South Lake Tahoe, CA, August 09, 2013 --(PR.com
)-- The survey sheds new light on the reasons so many blended families divorce. “Most of these families will fail. It's been that way for a few decades," says Wheeler. "Now we have a better idea why. Couples have regular arguments over the kids, men report feeling unappreciated and say they don’t understand what their wives want from them." Responses from stepdads showed these men are twice as likely to leave –compared to biological fathers.The most current US government statistics show divorce in blended families is now in the 70% range. This is well above the US national average for divorce, which is below 50%.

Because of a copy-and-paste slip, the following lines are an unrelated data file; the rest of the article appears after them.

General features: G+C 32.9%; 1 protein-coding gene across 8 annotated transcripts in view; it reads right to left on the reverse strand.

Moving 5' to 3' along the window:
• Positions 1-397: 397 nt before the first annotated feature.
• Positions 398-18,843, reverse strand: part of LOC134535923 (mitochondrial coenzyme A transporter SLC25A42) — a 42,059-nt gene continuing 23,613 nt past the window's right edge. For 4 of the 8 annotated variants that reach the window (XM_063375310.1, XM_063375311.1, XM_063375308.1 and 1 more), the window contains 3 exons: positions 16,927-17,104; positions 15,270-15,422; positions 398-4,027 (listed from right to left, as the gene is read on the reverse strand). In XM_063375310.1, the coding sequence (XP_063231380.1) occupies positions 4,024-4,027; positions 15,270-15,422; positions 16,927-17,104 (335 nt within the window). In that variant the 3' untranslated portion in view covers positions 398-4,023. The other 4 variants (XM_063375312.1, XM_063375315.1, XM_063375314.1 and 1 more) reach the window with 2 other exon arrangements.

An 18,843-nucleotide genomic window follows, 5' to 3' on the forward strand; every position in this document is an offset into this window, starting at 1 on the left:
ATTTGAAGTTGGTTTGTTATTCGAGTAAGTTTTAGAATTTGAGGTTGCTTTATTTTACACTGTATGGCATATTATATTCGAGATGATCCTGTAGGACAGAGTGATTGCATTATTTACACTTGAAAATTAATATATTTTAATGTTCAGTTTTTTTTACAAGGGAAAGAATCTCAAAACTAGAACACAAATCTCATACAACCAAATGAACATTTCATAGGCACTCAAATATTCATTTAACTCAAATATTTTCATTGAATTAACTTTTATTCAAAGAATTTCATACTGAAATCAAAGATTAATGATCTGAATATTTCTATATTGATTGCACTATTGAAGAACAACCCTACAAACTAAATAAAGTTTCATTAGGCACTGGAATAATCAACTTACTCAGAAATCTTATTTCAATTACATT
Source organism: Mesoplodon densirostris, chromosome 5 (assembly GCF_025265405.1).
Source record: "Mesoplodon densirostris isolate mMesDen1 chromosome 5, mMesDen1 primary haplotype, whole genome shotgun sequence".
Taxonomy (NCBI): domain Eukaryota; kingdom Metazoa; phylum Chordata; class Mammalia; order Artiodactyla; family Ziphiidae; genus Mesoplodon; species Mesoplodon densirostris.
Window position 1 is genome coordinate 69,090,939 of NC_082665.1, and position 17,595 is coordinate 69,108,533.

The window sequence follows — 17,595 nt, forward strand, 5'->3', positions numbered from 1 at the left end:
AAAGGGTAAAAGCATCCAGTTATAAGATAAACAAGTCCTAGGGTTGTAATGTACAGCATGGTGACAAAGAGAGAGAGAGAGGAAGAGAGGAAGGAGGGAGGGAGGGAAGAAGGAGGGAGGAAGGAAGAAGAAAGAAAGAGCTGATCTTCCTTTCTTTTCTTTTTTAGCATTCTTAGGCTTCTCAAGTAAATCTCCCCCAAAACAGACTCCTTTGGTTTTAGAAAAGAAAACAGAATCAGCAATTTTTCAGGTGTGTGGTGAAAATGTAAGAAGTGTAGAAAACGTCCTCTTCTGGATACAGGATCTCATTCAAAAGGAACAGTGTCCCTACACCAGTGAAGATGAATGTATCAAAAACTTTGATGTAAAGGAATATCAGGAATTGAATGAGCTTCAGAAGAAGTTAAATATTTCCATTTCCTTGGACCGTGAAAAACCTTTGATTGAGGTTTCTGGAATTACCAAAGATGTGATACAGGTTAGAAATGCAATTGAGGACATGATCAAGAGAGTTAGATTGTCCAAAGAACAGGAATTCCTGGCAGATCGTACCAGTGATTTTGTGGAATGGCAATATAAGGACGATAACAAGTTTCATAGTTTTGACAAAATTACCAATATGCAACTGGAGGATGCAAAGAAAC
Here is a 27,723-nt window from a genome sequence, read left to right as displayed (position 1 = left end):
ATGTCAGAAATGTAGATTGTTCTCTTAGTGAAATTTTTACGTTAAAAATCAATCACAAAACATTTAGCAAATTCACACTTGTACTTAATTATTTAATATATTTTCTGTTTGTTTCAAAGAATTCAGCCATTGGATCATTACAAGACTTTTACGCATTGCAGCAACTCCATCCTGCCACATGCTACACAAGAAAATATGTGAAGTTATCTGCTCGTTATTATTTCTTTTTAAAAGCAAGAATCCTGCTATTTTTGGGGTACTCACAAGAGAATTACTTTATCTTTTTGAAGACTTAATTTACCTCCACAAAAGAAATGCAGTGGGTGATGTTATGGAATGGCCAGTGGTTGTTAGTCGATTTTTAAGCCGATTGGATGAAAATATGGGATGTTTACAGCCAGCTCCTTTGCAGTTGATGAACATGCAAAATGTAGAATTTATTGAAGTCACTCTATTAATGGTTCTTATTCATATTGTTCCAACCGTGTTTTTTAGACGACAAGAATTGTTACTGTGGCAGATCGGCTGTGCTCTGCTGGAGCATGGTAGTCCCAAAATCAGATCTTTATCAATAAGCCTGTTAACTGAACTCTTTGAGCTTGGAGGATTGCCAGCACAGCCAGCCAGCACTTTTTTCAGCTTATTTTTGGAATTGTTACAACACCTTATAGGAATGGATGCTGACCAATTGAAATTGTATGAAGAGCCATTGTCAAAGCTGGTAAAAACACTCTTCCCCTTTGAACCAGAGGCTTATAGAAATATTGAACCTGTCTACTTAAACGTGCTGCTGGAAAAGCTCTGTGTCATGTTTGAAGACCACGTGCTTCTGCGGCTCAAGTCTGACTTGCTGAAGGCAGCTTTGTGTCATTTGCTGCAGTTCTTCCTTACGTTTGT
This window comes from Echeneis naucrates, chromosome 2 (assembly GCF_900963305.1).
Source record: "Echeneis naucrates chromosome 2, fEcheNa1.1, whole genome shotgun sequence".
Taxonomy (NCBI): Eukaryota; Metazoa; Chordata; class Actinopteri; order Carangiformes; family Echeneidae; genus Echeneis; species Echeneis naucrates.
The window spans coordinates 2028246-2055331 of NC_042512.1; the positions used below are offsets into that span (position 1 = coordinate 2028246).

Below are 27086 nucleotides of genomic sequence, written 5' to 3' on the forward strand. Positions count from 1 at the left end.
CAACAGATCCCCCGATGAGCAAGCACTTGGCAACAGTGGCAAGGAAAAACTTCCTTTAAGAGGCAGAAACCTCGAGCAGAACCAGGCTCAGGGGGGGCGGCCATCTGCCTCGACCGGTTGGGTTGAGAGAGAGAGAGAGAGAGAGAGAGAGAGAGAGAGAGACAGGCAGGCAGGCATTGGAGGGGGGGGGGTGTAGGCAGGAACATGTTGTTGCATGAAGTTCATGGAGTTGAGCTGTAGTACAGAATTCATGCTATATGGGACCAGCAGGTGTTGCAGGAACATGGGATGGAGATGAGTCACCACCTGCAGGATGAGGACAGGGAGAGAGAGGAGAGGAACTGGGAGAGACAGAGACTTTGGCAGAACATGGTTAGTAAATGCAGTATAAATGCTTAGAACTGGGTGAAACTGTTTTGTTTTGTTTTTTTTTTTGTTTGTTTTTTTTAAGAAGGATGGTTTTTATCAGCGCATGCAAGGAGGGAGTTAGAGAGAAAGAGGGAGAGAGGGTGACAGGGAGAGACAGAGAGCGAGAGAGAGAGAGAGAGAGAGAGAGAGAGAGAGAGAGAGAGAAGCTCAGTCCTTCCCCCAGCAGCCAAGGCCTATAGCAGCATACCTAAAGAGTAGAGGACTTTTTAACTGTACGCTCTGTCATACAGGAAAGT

Some of the findings in the study were less surprising. Nearly 31% of the stepdads reported they had problems with the children’s’ biological fathers. One in three also reported they felt their role in the family wasn’t defined and the kids were out of control. Though the results are sobering, Wheeler says there's a positive side. “Stepdads are quickly becoming a regular ingredient in the modern family. Most families have –or have had- a stepdad. There’s been hardly any research done on the sociological implications of this family dynamic. What we’re learning now is valuable.” According to Wheeler the research provides important information to help couples improve communication, reduce family turmoil and avoid divorce. With divorce on the rise the additional insight from the study could make a very big difference.
Wheeler is a Family Dynamics Researcher, author and columnist. He’s a stepdad of three.